Defending the nation from cyberattack was a priority reflected in the formal establishment of US Cyber Command in 2009. But whether cyberweapons truly fit into and complied with international legal norms and structures such as the International Law of Armed Conflict, which sets humanitarian norms during war – has been a question mark.
Debate over US cyberweapons policy for DOD was in full swing in early 2009. As in the past, when critical military policy questions were at stake, the Pentagon threw the problem over to the Defense Science Board and the Defense Policy Board to analyze and develop a cyberwar-fighting policy structure, cyberexperts told the Monitor.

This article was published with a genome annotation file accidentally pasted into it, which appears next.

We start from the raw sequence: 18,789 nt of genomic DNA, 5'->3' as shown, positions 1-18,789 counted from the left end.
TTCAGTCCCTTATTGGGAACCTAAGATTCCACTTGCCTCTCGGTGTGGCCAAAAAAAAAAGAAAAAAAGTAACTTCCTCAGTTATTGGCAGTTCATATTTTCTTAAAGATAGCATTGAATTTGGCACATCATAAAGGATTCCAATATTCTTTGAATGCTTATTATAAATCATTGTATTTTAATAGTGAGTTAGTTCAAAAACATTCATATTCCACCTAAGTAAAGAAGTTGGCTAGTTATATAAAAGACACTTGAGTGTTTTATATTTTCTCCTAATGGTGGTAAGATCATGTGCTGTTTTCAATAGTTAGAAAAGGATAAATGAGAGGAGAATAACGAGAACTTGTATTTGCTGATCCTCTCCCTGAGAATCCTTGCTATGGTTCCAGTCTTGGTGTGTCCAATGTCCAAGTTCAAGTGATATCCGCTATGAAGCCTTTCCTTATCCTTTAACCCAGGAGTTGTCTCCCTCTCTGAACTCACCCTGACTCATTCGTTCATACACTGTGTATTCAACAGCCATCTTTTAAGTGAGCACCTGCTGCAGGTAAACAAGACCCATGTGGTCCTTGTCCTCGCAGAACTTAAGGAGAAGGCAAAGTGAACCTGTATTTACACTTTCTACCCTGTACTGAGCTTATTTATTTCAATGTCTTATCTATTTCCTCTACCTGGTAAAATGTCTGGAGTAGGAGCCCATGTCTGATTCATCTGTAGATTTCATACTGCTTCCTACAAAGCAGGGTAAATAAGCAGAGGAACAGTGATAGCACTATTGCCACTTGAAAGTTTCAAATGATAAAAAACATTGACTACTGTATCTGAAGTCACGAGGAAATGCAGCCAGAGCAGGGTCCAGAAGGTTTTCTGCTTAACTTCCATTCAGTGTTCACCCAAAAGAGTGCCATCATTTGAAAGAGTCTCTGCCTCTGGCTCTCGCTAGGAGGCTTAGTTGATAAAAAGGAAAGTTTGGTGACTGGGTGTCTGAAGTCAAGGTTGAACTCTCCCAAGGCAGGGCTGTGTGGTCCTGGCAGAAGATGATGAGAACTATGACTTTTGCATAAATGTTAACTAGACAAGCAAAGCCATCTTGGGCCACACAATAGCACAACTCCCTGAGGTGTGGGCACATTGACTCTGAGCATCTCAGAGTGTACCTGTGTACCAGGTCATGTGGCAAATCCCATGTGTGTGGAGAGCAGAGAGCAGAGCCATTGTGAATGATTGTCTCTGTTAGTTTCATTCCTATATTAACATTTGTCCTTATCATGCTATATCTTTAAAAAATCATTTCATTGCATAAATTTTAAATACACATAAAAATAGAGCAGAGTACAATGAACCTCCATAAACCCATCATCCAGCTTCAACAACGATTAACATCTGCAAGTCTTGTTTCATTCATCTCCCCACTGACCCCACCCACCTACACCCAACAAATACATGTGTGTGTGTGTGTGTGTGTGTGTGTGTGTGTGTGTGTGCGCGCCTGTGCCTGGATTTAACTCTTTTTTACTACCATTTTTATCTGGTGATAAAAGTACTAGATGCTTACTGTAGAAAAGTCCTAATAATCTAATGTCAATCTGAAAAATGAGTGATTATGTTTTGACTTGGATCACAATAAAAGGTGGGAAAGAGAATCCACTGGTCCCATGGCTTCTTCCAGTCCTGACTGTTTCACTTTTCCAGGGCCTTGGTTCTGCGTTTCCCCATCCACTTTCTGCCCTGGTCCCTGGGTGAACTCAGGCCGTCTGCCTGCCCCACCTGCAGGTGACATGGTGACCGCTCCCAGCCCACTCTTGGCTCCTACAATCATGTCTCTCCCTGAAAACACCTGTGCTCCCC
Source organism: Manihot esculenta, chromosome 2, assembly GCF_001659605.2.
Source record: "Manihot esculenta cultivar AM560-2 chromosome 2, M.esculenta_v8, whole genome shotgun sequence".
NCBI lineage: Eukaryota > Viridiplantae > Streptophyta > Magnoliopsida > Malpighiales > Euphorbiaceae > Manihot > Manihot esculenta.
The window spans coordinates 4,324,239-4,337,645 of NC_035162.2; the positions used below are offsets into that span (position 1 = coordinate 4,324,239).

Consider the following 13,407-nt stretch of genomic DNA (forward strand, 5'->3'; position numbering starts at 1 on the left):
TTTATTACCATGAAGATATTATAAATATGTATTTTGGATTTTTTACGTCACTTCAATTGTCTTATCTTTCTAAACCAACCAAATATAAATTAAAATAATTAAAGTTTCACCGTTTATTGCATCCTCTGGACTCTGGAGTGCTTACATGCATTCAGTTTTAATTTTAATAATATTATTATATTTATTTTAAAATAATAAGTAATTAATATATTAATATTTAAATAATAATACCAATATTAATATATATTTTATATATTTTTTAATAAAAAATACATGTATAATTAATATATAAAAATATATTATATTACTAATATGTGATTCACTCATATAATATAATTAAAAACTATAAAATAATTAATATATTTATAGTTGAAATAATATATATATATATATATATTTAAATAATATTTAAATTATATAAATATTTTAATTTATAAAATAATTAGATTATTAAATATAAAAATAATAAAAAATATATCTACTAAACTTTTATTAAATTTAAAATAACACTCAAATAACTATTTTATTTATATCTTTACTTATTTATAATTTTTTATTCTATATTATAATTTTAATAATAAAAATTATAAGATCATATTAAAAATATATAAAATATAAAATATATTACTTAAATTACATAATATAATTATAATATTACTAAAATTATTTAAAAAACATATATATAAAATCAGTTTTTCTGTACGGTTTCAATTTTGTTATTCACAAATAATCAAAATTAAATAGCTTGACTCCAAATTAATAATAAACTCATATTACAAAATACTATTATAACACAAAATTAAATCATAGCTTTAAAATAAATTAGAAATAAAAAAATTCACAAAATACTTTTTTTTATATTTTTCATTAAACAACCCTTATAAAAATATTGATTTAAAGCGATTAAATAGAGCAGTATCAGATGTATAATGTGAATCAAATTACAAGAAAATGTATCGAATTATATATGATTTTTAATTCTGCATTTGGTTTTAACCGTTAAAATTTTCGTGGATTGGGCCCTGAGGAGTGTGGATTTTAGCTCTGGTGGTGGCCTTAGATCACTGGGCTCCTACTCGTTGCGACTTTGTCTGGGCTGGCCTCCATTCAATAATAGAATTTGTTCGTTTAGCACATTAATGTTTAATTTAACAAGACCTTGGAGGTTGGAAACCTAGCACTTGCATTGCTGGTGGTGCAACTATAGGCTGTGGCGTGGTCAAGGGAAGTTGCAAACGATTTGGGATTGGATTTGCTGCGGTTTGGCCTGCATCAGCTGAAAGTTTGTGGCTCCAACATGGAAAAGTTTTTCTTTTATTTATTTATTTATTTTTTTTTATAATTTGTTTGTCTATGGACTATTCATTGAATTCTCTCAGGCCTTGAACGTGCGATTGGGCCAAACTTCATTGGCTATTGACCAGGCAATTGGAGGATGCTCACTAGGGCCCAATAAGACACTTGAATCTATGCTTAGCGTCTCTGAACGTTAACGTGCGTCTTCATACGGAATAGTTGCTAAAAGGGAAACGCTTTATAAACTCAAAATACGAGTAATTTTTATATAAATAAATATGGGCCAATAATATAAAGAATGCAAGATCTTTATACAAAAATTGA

"If we have the capability of using something that will disrupt, degrade, or deny an enemy at less than lethal force, we have an ethical conundrum," says Sam Liles, a professor of cyberforensics at Purdue University. "Should we use this – if cyber gives us that capability? Perhaps we're morally and ethically required to use it. On the other hand, if that weapon can be turned around and used against us, perhaps we shouldn't use it. That's what the policy discussion has been about."
Such a policy debate was made more urgent by the furor surrounding Stuxnet, the world's first publicly known cyberweapon, which was utilized by the US to sabotage Iran's nuclear fuel-refining facilities. It also accelerated debate about the wisdom of releasing such weapons, especially since they can be reverse-engineered and used against the US.